7:50 PM: Jamestown School Board Makes Budget Vote Official

P-J file photo by Jordan W. Patterson

The Jamestown School Board on Wednesday canvassed the 2018-19 school budget vote, making the results of Tuesday’s vote official. District voters approved the $86,228,702 budget with 419 in favor and 62 against.

“It is a budget that is very much married to future plans of the district, and it is reflective of some significant improvements we want to make in programming and of course also results,” said Paul Abbott, board president. “I’m very excited about a lot of the aspects of (the budget).”

Voters also approved a capital reserve improvements fund of $2 million for future projects with districts residents voting 427 in favor and 61 against.

Superintendent Bret Apthorpe explained that the fund would cover the local share costs of future capital projects at a previous board meeting.

Nina Karbacka and Daniel Johnson also retained their board positions with voters approving their appointing with 407 and 360 voters, respectively.

Additionally, the district approved the creation of a student ex officio member of the board of education with 430 votes in favor and 87 votes against.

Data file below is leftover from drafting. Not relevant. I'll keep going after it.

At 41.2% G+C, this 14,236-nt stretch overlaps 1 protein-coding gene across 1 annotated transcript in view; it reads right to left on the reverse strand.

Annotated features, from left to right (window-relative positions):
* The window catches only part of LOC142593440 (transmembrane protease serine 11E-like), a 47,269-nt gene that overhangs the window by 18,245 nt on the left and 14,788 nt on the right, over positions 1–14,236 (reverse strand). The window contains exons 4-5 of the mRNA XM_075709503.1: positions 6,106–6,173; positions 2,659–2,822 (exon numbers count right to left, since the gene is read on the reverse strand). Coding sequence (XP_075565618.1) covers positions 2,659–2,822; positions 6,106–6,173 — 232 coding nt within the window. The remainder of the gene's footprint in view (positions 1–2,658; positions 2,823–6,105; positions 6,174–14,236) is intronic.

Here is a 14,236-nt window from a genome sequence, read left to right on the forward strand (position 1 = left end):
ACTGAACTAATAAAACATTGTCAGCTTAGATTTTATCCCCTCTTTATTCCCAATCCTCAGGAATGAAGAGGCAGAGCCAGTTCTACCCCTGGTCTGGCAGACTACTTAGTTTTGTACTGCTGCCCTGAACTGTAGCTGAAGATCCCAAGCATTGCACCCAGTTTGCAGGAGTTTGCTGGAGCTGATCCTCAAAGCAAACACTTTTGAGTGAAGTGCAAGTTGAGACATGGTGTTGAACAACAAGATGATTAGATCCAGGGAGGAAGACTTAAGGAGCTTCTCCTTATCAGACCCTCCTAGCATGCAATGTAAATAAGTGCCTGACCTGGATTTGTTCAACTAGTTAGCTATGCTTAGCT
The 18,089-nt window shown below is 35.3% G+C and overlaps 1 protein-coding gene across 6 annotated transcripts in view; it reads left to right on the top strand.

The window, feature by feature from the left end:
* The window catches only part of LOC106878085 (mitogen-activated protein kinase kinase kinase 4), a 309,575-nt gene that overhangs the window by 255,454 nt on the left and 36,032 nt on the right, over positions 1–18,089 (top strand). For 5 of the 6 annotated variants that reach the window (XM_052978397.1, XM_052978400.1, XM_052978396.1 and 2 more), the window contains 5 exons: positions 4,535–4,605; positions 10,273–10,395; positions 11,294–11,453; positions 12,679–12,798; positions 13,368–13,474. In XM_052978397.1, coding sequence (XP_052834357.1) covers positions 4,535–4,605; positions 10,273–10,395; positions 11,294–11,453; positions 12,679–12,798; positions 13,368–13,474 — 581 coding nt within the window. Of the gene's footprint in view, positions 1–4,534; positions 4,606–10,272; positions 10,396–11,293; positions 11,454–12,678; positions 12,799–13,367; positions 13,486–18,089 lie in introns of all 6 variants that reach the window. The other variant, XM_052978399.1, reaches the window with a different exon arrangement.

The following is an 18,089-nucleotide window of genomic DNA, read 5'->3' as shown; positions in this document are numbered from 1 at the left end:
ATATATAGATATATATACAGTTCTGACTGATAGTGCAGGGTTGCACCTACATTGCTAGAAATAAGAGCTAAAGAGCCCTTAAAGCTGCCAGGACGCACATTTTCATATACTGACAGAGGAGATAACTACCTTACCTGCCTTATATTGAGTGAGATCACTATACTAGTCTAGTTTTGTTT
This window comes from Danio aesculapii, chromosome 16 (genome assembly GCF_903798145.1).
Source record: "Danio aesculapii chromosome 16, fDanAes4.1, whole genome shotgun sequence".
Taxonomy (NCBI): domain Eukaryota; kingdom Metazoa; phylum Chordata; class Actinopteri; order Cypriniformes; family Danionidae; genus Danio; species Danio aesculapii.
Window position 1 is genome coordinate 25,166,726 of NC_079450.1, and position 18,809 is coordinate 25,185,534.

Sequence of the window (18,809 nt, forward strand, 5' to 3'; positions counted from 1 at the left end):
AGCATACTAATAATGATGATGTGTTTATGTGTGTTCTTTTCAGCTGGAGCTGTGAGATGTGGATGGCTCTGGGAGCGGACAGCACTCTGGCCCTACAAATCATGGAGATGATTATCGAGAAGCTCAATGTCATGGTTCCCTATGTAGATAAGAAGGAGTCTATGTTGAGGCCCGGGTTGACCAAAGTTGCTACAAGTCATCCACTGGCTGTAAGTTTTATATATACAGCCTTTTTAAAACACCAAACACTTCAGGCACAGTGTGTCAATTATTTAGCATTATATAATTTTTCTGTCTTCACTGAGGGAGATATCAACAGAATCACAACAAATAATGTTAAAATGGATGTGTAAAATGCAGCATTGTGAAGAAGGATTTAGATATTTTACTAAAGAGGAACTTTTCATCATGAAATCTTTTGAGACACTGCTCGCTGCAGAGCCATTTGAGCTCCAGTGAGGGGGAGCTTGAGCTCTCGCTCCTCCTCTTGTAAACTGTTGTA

Apthorpe echoed Abbott’s comments and thanked the members of the community that participated in voting Tuesday. The 2018-19 approved budget maintains a flat tax levy while preparing the district to introduce upcoming programs for future school years.

Apthorpe and district officials have frequently discussed introducing a Success Academy at the Rogers Elementary Building that has been described as a year-round program that will help students with education as well as life skills. Apthorpe also said the academy will help students who are dealing with trauma.

Additionally, the superintendent said the approved budget will help the district create a summer literacy program for students in grades K-6.

As for the “significant improvement” to programming Abbott mentioned, the district has planned meetings with local businesses and colleges to align curriculum as to create a pathway for local employment after graduation.

See tomorrow’s edition of The Post-Journal for complete coverage.